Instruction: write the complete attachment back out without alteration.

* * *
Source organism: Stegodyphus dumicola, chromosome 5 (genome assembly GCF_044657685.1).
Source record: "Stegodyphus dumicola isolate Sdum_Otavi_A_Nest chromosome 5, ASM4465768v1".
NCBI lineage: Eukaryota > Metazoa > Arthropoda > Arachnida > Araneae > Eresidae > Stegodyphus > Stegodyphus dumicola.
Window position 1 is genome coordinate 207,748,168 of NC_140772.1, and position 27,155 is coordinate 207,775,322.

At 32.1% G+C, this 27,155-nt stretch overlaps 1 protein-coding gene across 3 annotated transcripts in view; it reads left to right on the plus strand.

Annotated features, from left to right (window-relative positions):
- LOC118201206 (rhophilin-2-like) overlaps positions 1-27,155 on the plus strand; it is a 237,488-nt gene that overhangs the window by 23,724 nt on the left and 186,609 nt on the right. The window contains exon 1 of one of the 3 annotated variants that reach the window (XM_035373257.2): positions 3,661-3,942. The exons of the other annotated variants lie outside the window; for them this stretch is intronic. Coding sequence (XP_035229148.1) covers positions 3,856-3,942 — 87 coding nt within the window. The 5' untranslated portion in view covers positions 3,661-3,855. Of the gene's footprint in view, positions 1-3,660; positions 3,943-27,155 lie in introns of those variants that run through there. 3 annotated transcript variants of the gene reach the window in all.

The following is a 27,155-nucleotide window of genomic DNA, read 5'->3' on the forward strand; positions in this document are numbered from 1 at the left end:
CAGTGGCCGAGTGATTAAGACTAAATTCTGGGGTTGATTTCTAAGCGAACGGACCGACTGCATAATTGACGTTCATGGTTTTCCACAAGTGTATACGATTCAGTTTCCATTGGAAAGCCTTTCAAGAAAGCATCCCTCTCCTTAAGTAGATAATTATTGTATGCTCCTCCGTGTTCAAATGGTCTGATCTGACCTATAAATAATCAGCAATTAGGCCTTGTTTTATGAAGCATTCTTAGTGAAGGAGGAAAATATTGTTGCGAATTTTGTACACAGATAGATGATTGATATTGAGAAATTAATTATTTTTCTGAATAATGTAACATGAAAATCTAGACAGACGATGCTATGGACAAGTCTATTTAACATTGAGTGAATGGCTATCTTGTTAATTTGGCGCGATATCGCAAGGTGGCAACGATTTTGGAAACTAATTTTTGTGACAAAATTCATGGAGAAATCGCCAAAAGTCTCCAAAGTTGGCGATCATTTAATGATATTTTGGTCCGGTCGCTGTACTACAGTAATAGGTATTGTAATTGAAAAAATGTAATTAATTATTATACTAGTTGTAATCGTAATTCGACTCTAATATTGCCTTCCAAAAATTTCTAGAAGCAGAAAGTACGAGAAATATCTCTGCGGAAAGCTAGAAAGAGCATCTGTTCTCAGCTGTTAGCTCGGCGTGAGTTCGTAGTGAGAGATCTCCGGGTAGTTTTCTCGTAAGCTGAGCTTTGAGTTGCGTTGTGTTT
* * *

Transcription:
Source organism: Stegodyphus dumicola, chromosome 5 (genome assembly GCF_044657685.1).
Source record: "Stegodyphus dumicola isolate Sdum_Otavi_A_Nest chromosome 5, ASM4465768v1".
NCBI lineage: Eukaryota > Metazoa > Arthropoda > Arachnida > Araneae > Eresidae > Stegodyphus > Stegodyphus dumicola.
Window position 1 is genome coordinate 207,748,168 of NC_140772.1, and position 27,155 is coordinate 207,775,322.

At 32.1% G+C, this 27,155-nt stretch overlaps 1 protein-coding gene across 3 annotated transcripts in view; it reads left to right on the plus strand.

Annotated features, from left to right (window-relative positions):
- LOC118201206 (rhophilin-2-like) overlaps positions 1-27,155 on the plus strand; it is a 237,488-nt gene that overhangs the window by 23,724 nt on the left and 186,609 nt on the right. The window contains exon 1 of one of the 3 annotated variants that reach the window (XM_035373257.2): positions 3,661-3,942. The exons of the other annotated variants lie outside the window; for them this stretch is intronic. Coding sequence (XP_035229148.1) covers positions 3,856-3,942 — 87 coding nt within the window. The 5' untranslated portion in view covers positions 3,661-3,855. Of the gene's footprint in view, positions 1-3,660; positions 3,943-27,155 lie in introns of those variants that run through there. 3 annotated transcript variants of the gene reach the window in all.

The following is a 27,155-nucleotide window of genomic DNA, read 5'->3' on the forward strand; positions in this document are numbered from 1 at the left end:
CAGTGGCCGAGTGATTAAGACTAAATTCTGGGGTTGATTTCTAAGCGAACGGACCGACTGCATAATTGACGTTCATGGTTTTCCACAAGTGTATACGATTCAGTTTCCATTGGAAAGCCTTTCAAGAAAGCATCCCTCTCCTTAAGTAGATAATTATTGTATGCTCCTCCGTGTTCAAATGGTCTGATCTGACCTATAAATAATCAGCAATTAGGCCTTGTTTTATGAAGCATTCTTAGTGAAGGAGGAAAATATTGTTGCGAATTTTGTACACAGATAGATGATTGATATTGAGAAATTAATTATTTTTCTGAATAATGTAACATGAAAATCTAGACAGACGATGCTATGGACAAGTCTATTTAACATTGAGTGAATGGCTATCTTGTTAATTTGGCGCGATATCGCAAGGTGGCAACGATTTTGGAAACTAATTTTTGTGACAAAATTCATGGAGAAATCGCCAAAAGTCTCCAAAGTTGGCGATCATTTAATGATATTTTGGTCCGGTCGCTGTACTACAGTAATAGGTATTGTAATTGAAAAAATGTAATTAATTATTATACTAGTTGTAATCGTAATTCGACTCTAATATTGCCTTCCAAAAATTTCTAGAAGCAGAAAGTACGAGAAATATCTCTGCGGAAAGCTAGAAAGAGCATCTGTTCTCAGCTGTTAGCTCGGCGTGAGTTCGTAGTGAGAGATCTCCGGGTAGTTTTCTCGTAAGCTGAGCTTTGAGTTGCGTTGTGTTT